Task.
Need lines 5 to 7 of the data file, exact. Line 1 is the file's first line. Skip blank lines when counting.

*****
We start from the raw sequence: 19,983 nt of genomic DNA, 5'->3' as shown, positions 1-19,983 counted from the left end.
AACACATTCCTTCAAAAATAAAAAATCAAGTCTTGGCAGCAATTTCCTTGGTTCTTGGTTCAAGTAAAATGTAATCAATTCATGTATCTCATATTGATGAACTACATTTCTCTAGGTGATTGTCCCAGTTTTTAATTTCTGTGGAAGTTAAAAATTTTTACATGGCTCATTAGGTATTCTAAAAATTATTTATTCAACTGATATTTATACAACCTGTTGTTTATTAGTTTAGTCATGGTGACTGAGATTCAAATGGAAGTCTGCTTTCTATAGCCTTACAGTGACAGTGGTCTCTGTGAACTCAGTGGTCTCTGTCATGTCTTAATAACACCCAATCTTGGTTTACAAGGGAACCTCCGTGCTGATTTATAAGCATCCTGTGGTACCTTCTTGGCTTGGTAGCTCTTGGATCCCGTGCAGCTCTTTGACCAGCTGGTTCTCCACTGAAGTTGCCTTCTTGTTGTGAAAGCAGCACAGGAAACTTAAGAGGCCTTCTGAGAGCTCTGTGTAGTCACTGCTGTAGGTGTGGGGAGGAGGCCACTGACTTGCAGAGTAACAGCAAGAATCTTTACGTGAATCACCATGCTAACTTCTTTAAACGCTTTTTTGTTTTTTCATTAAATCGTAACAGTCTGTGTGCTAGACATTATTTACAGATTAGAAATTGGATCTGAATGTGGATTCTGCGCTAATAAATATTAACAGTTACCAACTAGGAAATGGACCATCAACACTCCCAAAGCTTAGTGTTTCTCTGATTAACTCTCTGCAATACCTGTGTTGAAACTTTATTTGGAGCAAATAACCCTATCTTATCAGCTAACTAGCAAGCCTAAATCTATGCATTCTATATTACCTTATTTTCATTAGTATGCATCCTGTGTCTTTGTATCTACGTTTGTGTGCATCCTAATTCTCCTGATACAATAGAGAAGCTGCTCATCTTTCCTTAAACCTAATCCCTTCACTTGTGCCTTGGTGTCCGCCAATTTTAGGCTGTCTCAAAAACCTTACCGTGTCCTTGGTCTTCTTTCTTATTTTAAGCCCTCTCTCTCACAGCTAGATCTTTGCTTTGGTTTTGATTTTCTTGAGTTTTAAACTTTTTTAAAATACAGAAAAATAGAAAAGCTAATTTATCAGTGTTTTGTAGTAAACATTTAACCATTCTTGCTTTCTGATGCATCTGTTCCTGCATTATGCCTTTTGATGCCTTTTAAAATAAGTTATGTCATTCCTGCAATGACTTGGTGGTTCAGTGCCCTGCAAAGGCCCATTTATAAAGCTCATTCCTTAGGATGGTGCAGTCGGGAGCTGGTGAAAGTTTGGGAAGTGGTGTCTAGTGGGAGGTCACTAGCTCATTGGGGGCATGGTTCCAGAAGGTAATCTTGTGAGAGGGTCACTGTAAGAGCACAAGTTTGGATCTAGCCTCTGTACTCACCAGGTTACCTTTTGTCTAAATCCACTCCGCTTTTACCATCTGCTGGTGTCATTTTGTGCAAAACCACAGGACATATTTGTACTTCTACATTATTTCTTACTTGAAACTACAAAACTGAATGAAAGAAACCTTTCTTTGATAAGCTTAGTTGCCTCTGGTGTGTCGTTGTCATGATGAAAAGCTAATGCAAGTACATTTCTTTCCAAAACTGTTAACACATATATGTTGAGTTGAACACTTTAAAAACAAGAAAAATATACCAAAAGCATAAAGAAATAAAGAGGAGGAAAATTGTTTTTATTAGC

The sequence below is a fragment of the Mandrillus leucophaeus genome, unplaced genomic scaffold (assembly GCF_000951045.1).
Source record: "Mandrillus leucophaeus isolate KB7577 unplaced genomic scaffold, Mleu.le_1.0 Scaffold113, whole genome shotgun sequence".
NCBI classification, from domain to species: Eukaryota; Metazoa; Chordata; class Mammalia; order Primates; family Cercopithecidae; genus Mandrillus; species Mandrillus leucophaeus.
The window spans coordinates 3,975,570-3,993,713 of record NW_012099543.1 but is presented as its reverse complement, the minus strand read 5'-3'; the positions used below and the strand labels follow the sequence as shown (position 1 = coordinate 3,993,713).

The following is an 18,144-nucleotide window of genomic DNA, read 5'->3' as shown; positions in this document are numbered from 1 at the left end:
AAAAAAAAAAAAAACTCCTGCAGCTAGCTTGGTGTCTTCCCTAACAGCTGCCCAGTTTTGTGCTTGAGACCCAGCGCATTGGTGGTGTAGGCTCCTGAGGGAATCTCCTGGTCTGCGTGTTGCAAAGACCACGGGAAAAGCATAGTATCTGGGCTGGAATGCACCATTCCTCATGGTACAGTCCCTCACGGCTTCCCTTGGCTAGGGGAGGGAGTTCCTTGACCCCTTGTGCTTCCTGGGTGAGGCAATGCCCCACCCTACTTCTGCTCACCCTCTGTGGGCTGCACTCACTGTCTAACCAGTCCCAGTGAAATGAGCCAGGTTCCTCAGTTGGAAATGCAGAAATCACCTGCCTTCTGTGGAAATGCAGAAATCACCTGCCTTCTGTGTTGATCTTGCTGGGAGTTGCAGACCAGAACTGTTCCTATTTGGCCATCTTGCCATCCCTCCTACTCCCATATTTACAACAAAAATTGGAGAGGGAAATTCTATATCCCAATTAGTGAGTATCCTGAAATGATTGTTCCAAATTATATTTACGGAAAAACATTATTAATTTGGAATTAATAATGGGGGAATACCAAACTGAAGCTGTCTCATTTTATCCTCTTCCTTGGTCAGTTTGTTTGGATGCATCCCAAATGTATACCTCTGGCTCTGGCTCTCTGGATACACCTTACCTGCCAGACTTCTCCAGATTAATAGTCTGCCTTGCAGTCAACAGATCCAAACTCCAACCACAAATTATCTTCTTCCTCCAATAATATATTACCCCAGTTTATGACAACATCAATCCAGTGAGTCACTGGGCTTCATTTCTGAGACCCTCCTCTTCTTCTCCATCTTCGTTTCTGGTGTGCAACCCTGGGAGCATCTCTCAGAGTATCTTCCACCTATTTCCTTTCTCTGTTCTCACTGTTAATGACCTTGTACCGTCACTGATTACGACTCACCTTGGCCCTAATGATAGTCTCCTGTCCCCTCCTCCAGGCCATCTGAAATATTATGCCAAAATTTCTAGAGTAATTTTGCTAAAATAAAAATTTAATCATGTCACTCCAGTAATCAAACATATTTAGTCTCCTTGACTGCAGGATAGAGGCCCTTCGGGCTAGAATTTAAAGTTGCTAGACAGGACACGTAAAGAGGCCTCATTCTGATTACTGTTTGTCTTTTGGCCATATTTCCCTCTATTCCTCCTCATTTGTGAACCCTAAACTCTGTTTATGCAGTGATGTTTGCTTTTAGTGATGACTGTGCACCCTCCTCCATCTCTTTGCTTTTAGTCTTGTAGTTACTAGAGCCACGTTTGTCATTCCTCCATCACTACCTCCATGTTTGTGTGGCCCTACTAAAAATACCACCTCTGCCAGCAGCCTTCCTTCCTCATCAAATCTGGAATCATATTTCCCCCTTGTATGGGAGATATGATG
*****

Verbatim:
NCBI classification, from domain to species: Eukaryota; Metazoa; Chordata; class Mammalia; order Primates; family Cercopithecidae; genus Mandrillus; species Mandrillus leucophaeus.
The window spans coordinates 3,975,570-3,993,713 of record NW_012099543.1 but is presented as its reverse complement, the minus strand read 5'-3'; the positions used below and the strand labels follow the sequence as shown (position 1 = coordinate 3,993,713).

The following is an 18,144-nucleotide window of genomic DNA, read 5'->3' as shown; positions in this document are numbered from 1 at the left end: